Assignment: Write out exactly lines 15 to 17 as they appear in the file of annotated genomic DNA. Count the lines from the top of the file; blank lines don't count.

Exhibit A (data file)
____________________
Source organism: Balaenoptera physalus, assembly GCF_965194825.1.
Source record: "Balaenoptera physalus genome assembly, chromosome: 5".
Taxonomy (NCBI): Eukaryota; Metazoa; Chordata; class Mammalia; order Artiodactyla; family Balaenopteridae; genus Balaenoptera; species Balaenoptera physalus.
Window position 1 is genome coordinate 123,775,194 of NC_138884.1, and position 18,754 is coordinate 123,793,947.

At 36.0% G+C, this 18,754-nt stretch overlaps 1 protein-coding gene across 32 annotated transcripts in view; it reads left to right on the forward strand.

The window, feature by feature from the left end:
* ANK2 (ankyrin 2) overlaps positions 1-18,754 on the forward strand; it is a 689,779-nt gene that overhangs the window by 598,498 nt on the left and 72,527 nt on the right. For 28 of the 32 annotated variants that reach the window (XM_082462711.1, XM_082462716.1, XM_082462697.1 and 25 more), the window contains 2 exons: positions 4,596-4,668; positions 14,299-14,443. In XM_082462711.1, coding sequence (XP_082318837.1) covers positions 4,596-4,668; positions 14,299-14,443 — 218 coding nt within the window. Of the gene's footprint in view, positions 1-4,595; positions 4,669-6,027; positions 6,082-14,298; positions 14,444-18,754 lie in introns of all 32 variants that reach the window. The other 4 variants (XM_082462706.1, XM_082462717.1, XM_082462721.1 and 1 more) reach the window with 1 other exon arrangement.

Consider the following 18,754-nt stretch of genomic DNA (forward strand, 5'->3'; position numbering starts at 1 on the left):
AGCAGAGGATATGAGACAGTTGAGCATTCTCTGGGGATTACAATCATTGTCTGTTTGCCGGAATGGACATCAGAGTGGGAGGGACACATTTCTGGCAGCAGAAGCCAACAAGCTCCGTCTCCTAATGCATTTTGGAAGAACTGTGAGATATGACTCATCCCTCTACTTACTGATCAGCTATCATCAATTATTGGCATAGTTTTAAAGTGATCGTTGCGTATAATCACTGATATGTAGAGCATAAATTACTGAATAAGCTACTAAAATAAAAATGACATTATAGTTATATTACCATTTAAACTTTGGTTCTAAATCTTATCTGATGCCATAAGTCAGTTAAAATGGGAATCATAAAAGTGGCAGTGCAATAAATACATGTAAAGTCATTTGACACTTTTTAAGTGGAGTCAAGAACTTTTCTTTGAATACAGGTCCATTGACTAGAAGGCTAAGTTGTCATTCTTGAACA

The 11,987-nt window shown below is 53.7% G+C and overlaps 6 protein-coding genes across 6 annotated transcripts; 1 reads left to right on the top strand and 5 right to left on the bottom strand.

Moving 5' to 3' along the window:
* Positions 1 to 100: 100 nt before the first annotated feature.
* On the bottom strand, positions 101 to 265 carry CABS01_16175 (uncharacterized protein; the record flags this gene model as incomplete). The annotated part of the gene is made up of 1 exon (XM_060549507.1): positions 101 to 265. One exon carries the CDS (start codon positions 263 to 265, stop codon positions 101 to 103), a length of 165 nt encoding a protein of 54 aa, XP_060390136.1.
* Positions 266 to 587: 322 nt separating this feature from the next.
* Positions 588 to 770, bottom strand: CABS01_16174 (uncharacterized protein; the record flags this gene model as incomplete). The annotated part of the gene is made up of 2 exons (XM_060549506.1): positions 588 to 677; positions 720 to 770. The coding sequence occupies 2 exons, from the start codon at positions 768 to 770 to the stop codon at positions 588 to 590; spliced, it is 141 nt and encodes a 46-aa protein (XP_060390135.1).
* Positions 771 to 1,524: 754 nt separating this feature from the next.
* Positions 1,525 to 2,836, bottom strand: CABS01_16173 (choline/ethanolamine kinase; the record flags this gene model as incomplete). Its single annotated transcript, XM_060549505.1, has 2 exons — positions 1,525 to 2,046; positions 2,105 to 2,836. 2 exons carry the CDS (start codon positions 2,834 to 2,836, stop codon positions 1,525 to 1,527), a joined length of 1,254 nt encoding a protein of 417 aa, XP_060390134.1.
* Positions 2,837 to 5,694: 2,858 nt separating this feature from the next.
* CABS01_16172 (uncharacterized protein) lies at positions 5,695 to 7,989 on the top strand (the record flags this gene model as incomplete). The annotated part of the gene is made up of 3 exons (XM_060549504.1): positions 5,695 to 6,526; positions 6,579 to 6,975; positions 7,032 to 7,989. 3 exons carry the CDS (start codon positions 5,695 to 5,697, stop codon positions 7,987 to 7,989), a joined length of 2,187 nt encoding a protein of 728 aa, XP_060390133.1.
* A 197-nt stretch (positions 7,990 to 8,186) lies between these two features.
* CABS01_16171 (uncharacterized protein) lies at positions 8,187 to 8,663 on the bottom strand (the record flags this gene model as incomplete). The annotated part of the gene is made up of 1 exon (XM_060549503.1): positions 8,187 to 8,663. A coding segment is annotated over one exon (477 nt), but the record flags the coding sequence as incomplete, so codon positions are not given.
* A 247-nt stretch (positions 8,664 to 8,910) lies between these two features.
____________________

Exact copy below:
* Positions 588 to 770, bottom strand: CABS01_16174 (uncharacterized protein; the record flags this gene model as incomplete). The annotated part of the gene is made up of 2 exons (XM_060549506.1): positions 588 to 677; positions 720 to 770. The coding sequence occupies 2 exons, from the start codon at positions 768 to 770 to the stop codon at positions 588 to 590; spliced, it is 141 nt and encodes a 46-aa protein (XP_060390135.1).
* Positions 771 to 1,524: 754 nt separating this feature from the next.
* Positions 1,525 to 2,836, bottom strand: CABS01_16173 (choline/ethanolamine kinase; the record flags this gene model as incomplete). Its single annotated transcript, XM_060549505.1, has 2 exons — positions 1,525 to 2,046; positions 2,105 to 2,836. 2 exons carry the CDS (start codon positions 2,834 to 2,836, stop codon positions 1,525 to 1,527), a joined length of 1,254 nt encoding a protein of 417 aa, XP_060390134.1.